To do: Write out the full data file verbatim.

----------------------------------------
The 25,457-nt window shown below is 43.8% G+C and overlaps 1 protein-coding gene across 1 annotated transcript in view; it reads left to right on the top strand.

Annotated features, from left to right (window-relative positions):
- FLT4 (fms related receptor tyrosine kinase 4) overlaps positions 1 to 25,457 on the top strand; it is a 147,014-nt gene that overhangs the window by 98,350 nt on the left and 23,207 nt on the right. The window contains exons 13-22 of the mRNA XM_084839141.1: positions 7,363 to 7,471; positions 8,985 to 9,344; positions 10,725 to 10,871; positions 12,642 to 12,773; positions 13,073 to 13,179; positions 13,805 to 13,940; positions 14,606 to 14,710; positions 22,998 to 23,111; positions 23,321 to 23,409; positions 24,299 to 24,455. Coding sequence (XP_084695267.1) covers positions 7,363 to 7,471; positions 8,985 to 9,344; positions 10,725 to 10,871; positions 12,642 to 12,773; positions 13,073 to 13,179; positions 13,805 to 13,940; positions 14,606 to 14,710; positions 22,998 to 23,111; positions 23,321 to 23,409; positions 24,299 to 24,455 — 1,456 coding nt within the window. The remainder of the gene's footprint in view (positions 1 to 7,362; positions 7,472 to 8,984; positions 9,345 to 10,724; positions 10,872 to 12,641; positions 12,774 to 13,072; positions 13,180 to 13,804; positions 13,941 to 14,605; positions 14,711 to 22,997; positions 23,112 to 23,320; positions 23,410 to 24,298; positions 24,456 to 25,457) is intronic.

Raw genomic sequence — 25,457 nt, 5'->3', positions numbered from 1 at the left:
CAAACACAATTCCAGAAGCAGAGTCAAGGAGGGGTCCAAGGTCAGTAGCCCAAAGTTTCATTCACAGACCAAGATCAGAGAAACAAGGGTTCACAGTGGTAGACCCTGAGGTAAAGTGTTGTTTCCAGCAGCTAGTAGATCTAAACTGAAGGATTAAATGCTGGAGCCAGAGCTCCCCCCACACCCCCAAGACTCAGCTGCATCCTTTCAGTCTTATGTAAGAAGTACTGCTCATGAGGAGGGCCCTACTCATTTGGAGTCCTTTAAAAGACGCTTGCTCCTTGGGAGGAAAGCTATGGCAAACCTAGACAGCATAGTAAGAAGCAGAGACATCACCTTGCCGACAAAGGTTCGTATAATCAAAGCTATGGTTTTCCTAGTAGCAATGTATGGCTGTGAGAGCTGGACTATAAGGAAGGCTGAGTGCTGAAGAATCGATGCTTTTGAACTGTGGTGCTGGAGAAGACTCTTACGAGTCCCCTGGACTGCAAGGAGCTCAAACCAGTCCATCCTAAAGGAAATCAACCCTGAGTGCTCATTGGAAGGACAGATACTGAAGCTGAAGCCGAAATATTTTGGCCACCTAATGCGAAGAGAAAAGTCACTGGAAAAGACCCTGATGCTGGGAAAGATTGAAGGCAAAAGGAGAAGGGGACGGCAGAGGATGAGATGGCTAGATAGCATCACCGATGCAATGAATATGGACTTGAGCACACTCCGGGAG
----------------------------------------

The 25,457-nt window shown below is 43.8% G+C and overlaps 1 protein-coding gene across 1 annotated transcript in view; it reads left to right on the top strand.

Annotated features, from left to right (window-relative positions):
- FLT4 (fms related receptor tyrosine kinase 4) overlaps positions 1 to 25,457 on the top strand; it is a 147,014-nt gene that overhangs the window by 98,350 nt on the left and 23,207 nt on the right. The window contains exons 13-22 of the mRNA XM_084839141.1: positions 7,363 to 7,471; positions 8,985 to 9,344; positions 10,725 to 10,871; positions 12,642 to 12,773; positions 13,073 to 13,179; positions 13,805 to 13,940; positions 14,606 to 14,710; positions 22,998 to 23,111; positions 23,321 to 23,409; positions 24,299 to 24,455. Coding sequence (XP_084695267.1) covers positions 7,363 to 7,471; positions 8,985 to 9,344; positions 10,725 to 10,871; positions 12,642 to 12,773; positions 13,073 to 13,179; positions 13,805 to 13,940; positions 14,606 to 14,710; positions 22,998 to 23,111; positions 23,321 to 23,409; positions 24,299 to 24,455 — 1,456 coding nt within the window. The remainder of the gene's footprint in view (positions 1 to 7,362; positions 7,472 to 8,984; positions 9,345 to 10,724; positions 10,872 to 12,641; positions 12,774 to 13,072; positions 13,180 to 13,804; positions 13,941 to 14,605; positions 14,711 to 22,997; positions 23,112 to 23,320; positions 23,410 to 24,298; positions 24,456 to 25,457) is intronic.

Raw genomic sequence — 25,457 nt, 5'->3', positions numbered from 1 at the left:
CAAACACAATTCCAGAAGCAGAGTCAAGGAGGGGTCCAAGGTCAGTAGCCCAAAGTTTCATTCACAGACCAAGATCAGAGAAACAAGGGTTCACAGTGGTAGACCCTGAGGTAAAGTGTTGTTTCCAGCAGCTAGTAGATCTAAACTGAAGGATTAAATGCTGGAGCCAGAGCTCCCCCCACACCCCCAAGACTCAGCTGCATCCTTTCAGTCTTATGTAAGAAGTACTGCTCATGAGGAGGGCCCTACTCATTTGGAGTCCTTTAAAAGACGCTTGCTCCTTGGGAGGAAAGCTATGGCAAACCTAGACAGCATAGTAAGAAGCAGAGACATCACCTTGCCGACAAAGGTTCGTATAATCAAAGCTATGGTTTTCCTAGTAGCAATGTATGGCTGTGAGAGCTGGACTATAAGGAAGGCTGAGTGCTGAAGAATCGATGCTTTTGAACTGTGGTGCTGGAGAAGACTCTTACGAGTCCCCTGGACTGCAAGGAGCTCAAACCAGTCCATCCTAAAGGAAATCAACCCTGAGTGCTCATTGGAAGGACAGATACTGAAGCTGAAGCCGAAATATTTTGGCCACCTAATGCGAAGAGAAAAGTCACTGGAAAAGACCCTGATGCTGGGAAAGATTGAAGGCAAAAGGAGAAGGGGACGGCAGAGGATGAGATGGCTAGATAGCATCACCGATGCAATGAATATGGACTTGAGCACACTCCGGGAG